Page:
1964: John Surtees beat Graham Hill
Gap overturned: 0.481 wins per race over three races
The 1964 championship was a humdinger. For much of the year it seemed either Jim Clark or Graham Hill would seize their second championship titles. But John Surtees, who had just ten points at mid-season, pinched it from beneath their noses at the final round.
Surtees, a Nurburgring master, scored his first win of the year at the German track. The next races on Austria’s bumpy Zeltweg course was a stalemate: none of the trio scored and Surtees apparently remainder an outsider. But victory on Ferrari’s home ground at Monza moved him decisively into calculation. He was back on the podium at Watkins Glen but victory for Hill gave him a handy five-point lead heading into the final race.
The title was decided in circumstances which would cause a social media meltdown today. Third-placed Hill was on course for the title until Surtees’ team mate Lorenzo Bandini punted him off. Leader Clark was now on course for the crown, but his Lotus split an oil line on the final lap. That put Hill back in the points lead – until Bandini waved Surtees through for a second place which clinched the title.
2010: Sebastian Vettel beat Fernando Alonso
Gap overturned: 0.5 wins per race over two races
With two races to go in 2010, Fernando Alonso took the lead of the championship by winning the inaugural Korean Grand Prix. Both Red Bull drivers had retired – Sebastian Vettel with an engine failure, Mark Webber crashing out – and though both still had a chance to be champion Webber was the clear favourite, 11 points behind Alonso and 15 ahead of his team mate.
The obvious thing for Red Bull to do was force Vettel to support Webber’s championship bid, particularly as Alonso had a subservient team mate in Felipe Massa who had already handed him a victory in Germany. But the team elected to let their drivers fight it out. In Brazil Vettel won followed by Webber, who was quietly nursing an injured shoulder, and Alonso. It seemed as though Vettel was inadvertently helping Alonso to the crown.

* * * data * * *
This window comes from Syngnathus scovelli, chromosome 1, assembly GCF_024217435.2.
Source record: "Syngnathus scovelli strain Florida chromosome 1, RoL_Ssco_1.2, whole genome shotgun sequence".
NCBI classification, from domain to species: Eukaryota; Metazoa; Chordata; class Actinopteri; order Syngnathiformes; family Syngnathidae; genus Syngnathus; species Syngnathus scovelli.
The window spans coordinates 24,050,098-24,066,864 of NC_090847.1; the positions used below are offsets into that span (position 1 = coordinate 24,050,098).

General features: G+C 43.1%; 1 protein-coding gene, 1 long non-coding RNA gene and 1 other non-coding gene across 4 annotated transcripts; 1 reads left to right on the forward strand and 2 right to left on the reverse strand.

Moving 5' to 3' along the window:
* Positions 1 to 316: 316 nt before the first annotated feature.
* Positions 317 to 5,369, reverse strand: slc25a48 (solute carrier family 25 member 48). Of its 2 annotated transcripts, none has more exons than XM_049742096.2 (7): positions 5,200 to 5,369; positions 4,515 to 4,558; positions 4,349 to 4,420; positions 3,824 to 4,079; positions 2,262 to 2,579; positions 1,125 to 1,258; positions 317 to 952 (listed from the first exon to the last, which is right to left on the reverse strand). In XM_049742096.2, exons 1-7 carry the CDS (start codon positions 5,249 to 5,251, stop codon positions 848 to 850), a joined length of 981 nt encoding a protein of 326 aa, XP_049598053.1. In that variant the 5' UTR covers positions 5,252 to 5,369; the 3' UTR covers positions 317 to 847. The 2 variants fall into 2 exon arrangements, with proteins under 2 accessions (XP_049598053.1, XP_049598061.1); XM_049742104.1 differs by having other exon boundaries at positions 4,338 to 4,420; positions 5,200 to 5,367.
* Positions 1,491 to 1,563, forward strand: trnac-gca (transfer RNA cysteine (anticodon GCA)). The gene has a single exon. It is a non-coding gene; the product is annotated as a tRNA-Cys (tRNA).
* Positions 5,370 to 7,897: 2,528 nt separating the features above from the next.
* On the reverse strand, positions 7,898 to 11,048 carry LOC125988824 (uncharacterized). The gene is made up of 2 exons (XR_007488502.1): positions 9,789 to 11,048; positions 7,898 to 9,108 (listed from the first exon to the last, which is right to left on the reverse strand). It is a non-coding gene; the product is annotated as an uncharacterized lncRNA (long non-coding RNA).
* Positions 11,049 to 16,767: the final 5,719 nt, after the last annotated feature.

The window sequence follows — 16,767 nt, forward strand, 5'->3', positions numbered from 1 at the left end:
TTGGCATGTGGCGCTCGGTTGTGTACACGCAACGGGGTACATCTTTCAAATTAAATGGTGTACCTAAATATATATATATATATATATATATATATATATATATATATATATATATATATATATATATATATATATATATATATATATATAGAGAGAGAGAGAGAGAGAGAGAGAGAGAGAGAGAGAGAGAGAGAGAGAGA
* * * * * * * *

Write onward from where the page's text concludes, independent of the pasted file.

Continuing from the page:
But the final race in Abu Dhabi delivered a stunning twist. While Vettel won as he pleased Alonso, preoccupied with Webber, pitted early to cover off the other Red Bull. He succeeded, but had allowed too many cars to separate him from Vettel. The first of these was the Renault of Vitaly Petrov, and Alonso toiled in vain for lap after lap trying to find a way past. He failed which meant Vettel, who had started the day third in the standings, snatched an improbable title.
1983: Nelson Piquet beat Alain Prost
Gap overturned: 0.518 wins per race over three races
A PR coup beckoned for Renault in 1983: Alain Prost was on the verge of becoming France’s first ever world champion in one of their cars. But Brabham’s Nelson Piquet was advancing.
Prost warned Renault of the growing threat posed by Brabham with Gordon Murray’s missile-like BT53, BMW’s potent four-cylinder turbocharged engine and its exotic fuel cocktail which unleashed the extreme levels of performance the turbo era was renowned for. But Renault were too slow to heed his words, particularly after a tangle between the two title contenders left Piquet 14 points down with only three races to make up the deficit.